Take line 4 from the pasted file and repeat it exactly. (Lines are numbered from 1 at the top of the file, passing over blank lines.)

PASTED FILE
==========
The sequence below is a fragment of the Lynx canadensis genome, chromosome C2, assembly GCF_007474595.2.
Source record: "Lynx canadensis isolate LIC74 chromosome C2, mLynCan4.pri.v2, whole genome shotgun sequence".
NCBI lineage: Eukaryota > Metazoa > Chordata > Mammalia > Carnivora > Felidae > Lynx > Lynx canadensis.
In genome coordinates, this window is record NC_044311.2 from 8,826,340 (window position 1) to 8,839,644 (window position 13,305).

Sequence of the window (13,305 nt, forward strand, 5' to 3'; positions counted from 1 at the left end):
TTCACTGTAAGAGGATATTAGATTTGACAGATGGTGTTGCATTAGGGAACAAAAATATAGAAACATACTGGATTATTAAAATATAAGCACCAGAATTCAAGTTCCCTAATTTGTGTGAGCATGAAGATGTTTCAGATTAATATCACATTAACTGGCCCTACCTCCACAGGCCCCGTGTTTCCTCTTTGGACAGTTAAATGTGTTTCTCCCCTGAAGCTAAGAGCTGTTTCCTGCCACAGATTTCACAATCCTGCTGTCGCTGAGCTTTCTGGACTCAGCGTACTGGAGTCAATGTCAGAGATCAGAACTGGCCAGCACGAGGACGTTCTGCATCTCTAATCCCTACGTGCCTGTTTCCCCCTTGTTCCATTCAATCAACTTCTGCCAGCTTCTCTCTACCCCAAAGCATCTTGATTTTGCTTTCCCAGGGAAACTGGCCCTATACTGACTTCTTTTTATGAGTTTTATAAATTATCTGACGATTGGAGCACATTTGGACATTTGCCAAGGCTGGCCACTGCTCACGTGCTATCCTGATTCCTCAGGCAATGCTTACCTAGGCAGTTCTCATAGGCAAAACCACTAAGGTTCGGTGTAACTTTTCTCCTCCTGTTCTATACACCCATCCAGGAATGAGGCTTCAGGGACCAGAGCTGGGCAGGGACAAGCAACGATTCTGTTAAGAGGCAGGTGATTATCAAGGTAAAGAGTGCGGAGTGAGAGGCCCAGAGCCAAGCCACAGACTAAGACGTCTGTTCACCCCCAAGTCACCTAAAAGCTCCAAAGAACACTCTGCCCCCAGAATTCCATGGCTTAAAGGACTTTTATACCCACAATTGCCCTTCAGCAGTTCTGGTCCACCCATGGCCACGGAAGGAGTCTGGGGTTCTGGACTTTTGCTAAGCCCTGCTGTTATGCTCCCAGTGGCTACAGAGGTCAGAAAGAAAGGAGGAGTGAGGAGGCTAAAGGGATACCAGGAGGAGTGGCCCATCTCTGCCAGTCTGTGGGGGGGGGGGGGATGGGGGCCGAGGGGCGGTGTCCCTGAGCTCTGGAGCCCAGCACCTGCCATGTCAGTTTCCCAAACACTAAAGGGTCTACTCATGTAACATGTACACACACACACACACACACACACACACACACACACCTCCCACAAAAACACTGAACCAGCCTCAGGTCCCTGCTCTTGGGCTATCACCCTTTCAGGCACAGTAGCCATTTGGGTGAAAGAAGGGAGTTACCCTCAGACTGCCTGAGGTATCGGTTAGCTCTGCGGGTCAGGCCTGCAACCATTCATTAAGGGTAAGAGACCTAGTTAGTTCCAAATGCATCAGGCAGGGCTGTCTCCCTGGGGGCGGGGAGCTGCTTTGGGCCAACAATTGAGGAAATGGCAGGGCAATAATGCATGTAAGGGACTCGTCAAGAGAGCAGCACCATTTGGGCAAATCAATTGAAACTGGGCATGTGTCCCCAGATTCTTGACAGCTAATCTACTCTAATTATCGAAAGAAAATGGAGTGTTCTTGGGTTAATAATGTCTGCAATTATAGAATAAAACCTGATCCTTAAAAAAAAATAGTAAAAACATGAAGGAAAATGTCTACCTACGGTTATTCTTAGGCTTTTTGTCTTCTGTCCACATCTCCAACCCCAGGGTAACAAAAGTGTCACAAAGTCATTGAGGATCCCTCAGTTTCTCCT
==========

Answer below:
In genome coordinates, this window is record NC_044311.2 from 8,826,340 (window position 1) to 8,839,644 (window position 13,305).